Tags: Hardy, heron, howto, laptop, modem, no dialtone, si3054, slmodemd, Ubuntu
Over the last 2 days or so I’ve been enjoying the challenge of getting the Si3054 modem in my laptop to work with Hardy Heron (Ubuntu 8.04). Early on I was quite pleased when the scanmodem script from http://linmodems.technion.ac.il recognized my modem and said all I needed was to install the slmodemd daemon for it. I was even more pleased to see that slmodemd was in the repositories as sl-modem-daemon.
I installed the package and started testing … and that is where I hit a snag.. Everything seemed o.k. but I kept getting “NO DIALTONE” when trying to talk to the modem.. and it was coming back way too fast so I could tell it wasn’t even really checking. After much googling and reading of documentation I found a post that recommended downloading SLMODEMD.gcc4.1.tar.gz and trying the slmodemd out of it. I did.. it worked. I could fax and everything… cool
so here is a brief rundown for others having the same problem.
First do install the package from the repository and test it with the appropriate settings which will look something like:
sudo slmodemd -c CANADA --alsa hw:0,6
Obviously you will need to change the settings to match your location and hardware
— update —
O.k. realized I forgot to tell people how to determine the “right” hardware”. There is a script from the people that make the drivers here. Download it.. then:
chmod u+x scanModem
This will create a directory called “Modem”
In that Directory you’ll find lots of info. You’ll primarily be interested in a file called ModemData.txt. In that file look for a like that reads like:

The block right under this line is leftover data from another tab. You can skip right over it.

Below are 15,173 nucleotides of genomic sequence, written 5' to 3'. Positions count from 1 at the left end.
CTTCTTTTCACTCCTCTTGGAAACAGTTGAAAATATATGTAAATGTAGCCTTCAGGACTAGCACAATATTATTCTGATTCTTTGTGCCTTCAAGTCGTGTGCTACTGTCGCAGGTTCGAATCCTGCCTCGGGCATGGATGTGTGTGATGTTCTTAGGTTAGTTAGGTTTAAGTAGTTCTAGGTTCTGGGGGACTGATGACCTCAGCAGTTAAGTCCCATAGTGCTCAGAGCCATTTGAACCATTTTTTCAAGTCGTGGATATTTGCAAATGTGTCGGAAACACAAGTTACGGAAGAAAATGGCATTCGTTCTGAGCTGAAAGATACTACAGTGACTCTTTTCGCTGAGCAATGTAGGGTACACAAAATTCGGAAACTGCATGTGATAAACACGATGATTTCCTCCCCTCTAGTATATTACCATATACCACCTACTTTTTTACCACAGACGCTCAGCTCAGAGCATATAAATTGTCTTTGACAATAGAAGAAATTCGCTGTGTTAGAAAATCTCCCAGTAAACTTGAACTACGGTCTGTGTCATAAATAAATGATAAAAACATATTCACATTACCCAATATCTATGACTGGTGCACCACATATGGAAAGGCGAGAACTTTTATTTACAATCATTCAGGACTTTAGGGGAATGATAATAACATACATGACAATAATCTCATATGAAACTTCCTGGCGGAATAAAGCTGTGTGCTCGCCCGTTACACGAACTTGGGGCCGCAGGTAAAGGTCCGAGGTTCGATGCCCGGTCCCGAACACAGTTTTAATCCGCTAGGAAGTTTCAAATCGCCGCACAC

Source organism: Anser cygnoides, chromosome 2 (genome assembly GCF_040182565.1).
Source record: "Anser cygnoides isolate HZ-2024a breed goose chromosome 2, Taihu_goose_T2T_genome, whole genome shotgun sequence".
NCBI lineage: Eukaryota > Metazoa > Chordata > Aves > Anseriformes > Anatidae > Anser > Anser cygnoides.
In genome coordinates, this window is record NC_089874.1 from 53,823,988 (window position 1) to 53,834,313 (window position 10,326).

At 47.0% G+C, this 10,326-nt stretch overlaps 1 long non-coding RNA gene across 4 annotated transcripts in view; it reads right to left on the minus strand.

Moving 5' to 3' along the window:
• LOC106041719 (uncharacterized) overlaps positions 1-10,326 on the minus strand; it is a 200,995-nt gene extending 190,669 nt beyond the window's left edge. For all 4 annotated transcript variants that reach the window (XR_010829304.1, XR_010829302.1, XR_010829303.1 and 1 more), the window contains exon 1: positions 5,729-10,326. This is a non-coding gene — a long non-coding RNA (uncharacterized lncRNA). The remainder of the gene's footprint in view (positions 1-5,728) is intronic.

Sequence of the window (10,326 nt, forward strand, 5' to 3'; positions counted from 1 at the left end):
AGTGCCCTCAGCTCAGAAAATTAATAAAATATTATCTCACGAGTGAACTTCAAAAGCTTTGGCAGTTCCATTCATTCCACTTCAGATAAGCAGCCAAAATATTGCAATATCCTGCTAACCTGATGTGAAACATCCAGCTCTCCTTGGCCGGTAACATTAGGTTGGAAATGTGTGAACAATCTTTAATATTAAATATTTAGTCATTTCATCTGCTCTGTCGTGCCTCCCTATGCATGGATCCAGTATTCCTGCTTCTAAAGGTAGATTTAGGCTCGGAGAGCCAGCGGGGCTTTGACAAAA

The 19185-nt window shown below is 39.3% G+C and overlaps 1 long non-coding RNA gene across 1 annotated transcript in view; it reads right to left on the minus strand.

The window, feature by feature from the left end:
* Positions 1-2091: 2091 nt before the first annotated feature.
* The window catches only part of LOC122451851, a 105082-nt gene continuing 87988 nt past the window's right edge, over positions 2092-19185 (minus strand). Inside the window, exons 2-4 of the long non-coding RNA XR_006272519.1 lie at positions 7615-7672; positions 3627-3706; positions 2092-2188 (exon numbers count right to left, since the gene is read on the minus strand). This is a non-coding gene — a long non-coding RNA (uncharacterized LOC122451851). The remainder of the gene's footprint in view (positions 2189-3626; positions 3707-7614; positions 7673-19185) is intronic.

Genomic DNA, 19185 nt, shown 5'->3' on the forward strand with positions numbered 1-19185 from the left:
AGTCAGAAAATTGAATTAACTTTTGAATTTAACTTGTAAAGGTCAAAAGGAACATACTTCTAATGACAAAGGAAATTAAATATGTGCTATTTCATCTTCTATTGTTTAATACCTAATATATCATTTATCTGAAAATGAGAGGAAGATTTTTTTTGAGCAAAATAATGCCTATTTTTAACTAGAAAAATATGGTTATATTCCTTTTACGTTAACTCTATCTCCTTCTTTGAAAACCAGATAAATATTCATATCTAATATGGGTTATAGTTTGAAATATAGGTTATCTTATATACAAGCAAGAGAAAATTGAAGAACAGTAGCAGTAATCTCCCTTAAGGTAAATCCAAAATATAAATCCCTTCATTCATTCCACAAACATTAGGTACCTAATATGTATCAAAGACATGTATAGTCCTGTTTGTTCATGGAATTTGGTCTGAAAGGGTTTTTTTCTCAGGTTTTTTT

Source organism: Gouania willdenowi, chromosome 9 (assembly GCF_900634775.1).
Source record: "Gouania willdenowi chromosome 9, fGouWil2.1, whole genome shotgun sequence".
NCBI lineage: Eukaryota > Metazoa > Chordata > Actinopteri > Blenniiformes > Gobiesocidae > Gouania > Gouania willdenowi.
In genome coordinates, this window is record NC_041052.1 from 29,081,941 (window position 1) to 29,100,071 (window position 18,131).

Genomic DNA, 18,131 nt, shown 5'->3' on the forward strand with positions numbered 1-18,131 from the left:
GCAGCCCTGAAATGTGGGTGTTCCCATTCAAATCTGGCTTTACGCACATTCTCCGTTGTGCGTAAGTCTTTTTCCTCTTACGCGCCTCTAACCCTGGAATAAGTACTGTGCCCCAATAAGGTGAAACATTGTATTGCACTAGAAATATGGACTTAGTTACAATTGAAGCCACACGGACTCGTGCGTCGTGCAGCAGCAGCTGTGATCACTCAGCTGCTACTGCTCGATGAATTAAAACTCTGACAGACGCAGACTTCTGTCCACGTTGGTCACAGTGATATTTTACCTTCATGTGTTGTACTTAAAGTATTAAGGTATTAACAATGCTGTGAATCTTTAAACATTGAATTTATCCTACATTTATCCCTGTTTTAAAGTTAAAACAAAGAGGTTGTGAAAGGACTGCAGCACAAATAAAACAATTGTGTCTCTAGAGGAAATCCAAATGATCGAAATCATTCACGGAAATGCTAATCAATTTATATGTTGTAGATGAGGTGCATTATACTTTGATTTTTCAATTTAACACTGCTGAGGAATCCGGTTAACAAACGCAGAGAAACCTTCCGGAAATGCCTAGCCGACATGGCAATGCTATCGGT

"The modem cards detected by "aplay -l" are: card 2: Intel [HDA Intel], device 6: Si3054 Modem [Si3054 Modem]"
This line tells me my setting (things have changed since I first wrote this) should be hw:2,6
—- end update —-
Then test the modem. I used minicom as I have been around modems since the days of 300 baud and am just plain used to talking to them with “AT” commands. You may wish to try the recommended wvdial test recommended on the linmodem homepage, or what ever other test you are comfortable with that will return good information from the modem.
If, like me, you find that you aren’t able to get anywhere try downloading SLMODEMD.gcc4.1.tar.gz. Extract it to a folder and then open that folder in a terminal.
make sure no copies of slmodem are running:
ps -A | grep slmodemd
should return nothing if you see a one running just
sudo killall slmodemd
now run the new slmodemd from the package you downloaded with
sudo ./slmodemd -g dialout -c CANADA --alsa hw:0,6
the -g dialout is added because the downloaded package is set to have a default group of UUCP that doesn’t fit well with Ubuntu (non root users won’t be able to access the modem because they aren’t part of the uucp group). Again you will need to set the country and Hardware up to match your location and hardware.
go and do your testing again. (minicom, wvdial, etc). If it works ctrl-c out of the slmodemd process. you can now either choose to just run the new one manually all the time (rather a pain) or just:
sudo cp ./slmodemd /usr/sbin/slmodemd
To replace the not working one with the one we just downloaded
Then you will want to edit /etc/default/sl-modem-daemon and set the following
Set the SLMODEMD_DEVICE= to your hardware (in my case SLMODEMD_DEVICE=hw:0,6)
Set the SLMODEMD_COUNTRY= to the correct country (
slmodemd --countrylist will pop out a list of supported countries)
you’ll also need to edit the OPTS= line so it looks like OPTS=”-g dialout” or you’ll have the uucp group/permissions problem mentioned above.
now save the file
and you should be able to do a
sudo /etc/init.d/sl-modem-daemon restart
ps -A | grep slmodemd
to see that it started o.k.
and then run your tests again and (hopefully) you now have a working modem
——- Update ——–
If you are trying to receive faxes and still having problems check this post.